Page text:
Neither Horowitz nor Dodaro could confirm the money has gone to those things.

Horowitz did note that the Pandemic Response Accountability Committee reported earlier this week that the Small Business Administration gave out  57,000 loans, worth $3.6 billion, to entities that were on a government “no-pay list.”

States pushing back against criticism

At least two states, Pennsylvania and California, pushed back on Comer’s criticisms. The Republican sent letters to officials in those two states and in New York, demanding they explain why they paid out large sums in unemployment benefits to people who were not eligible.

But William Trusky Jr., the Pennsylvania Department of Labor & Industry’s executive deputy secretary, pointed out in a written response to Comer that unemployment applications in Pennsylvania quadrupled in one day in September 2020, from 5,000 to 20,000. Bad actors, he said, exploited the system using stolen personal information.

“Not surprisingly, the [unemployment] program was attractive to bad actors and the subject of unparalleled fraud, specifically identity theft,” Trusky wrote. He added that the state paused approving new unemployment insurance applications until they verified the identities of the people seeking benefits, cutting the rate of fraud from around 20% to about 10%.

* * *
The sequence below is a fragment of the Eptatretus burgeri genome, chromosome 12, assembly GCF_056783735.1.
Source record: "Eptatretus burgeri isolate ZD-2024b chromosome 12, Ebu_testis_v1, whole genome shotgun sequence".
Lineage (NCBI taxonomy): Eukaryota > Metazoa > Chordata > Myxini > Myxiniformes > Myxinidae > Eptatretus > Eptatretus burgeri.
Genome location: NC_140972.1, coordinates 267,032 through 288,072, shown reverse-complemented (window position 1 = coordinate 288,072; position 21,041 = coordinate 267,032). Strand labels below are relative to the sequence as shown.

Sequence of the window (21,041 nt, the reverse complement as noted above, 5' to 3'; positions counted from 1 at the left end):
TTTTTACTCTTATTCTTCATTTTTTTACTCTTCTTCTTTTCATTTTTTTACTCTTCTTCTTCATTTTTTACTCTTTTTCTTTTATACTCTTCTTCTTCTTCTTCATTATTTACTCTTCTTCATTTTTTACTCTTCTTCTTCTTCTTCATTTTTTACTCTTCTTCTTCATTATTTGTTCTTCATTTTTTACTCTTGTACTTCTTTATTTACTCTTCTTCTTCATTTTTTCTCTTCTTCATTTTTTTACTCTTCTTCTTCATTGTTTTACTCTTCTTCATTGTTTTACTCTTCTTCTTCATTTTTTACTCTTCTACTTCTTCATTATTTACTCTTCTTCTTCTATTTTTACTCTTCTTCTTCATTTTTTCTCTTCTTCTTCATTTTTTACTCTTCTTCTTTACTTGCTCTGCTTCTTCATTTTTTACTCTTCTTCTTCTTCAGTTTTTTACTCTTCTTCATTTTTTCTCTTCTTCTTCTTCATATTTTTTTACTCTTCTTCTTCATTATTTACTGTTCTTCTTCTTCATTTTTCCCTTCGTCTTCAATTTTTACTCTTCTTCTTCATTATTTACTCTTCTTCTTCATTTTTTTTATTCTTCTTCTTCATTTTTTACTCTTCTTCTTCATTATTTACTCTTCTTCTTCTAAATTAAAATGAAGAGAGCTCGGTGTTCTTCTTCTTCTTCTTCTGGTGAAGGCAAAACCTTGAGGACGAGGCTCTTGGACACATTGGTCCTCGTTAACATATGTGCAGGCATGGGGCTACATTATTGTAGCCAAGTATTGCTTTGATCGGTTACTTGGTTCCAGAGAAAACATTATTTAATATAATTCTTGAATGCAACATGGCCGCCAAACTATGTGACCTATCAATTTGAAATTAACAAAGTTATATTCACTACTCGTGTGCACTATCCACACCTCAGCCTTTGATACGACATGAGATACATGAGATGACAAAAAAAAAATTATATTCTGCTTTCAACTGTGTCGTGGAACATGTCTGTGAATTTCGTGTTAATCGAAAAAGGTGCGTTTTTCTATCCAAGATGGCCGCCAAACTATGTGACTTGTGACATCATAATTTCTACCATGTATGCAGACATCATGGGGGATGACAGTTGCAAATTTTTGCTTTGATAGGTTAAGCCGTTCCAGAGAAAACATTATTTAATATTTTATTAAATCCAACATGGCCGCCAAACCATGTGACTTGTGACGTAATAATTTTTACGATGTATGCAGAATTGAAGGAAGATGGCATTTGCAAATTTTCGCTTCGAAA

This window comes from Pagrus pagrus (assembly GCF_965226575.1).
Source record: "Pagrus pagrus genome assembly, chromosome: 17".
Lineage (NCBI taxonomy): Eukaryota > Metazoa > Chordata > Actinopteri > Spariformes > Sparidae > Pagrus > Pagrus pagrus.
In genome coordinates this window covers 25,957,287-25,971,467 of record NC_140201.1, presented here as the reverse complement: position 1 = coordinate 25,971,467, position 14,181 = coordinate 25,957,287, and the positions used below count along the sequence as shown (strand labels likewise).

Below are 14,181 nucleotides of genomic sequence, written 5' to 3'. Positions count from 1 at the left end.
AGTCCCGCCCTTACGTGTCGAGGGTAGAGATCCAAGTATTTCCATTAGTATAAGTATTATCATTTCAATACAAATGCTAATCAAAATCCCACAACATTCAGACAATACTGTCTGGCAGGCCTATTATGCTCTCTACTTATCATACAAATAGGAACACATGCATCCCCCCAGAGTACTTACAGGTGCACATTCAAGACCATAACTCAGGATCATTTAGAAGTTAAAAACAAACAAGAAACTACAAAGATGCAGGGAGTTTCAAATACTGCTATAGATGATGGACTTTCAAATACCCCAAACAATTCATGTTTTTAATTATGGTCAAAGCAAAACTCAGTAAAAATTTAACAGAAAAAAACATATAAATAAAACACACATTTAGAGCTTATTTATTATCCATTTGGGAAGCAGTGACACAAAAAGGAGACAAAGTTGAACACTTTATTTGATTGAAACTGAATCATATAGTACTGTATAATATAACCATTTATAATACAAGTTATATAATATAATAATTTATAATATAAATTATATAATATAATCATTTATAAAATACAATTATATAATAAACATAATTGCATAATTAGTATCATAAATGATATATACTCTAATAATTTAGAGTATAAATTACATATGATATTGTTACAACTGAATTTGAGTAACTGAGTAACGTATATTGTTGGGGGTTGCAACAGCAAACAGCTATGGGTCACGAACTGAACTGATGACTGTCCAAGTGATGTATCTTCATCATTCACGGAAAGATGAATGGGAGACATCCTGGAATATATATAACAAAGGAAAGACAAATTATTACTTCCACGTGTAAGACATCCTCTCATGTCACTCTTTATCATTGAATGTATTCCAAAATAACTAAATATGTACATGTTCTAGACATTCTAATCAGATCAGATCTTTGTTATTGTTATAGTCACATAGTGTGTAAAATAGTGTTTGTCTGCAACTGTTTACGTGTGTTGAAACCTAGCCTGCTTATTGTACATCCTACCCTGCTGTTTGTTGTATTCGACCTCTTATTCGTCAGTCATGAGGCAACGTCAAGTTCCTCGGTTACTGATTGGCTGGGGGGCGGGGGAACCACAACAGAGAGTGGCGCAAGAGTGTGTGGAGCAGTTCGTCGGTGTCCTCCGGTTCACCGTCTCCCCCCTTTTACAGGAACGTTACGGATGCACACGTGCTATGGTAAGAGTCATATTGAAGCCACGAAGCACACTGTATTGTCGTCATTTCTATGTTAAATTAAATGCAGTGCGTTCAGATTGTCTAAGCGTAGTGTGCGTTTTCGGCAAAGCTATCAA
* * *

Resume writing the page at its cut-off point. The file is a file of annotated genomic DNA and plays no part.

Nancy Farias, director of California’s Employment Development Department, wrote to Comer that the pandemic unemployment program–as designed by Congress–“lacked the basic safeguards that traditionally protected the unemployment system against identity theft,” and also highlighted the “unprecedented implementation challenges” states faced managing it.

“We object to the Chair’s mischaracterization of California’s response to the UI fraud attacks and the Chair’s failure to acknowledge the inadequate response by the Trump Administration,” Farias wrote, “which left neglected state UI systems fighting domestic and international criminal enterprises effectively on their own.”

Kery Murakami is a senior reporter for Route Fifty, where a version of this story was first published.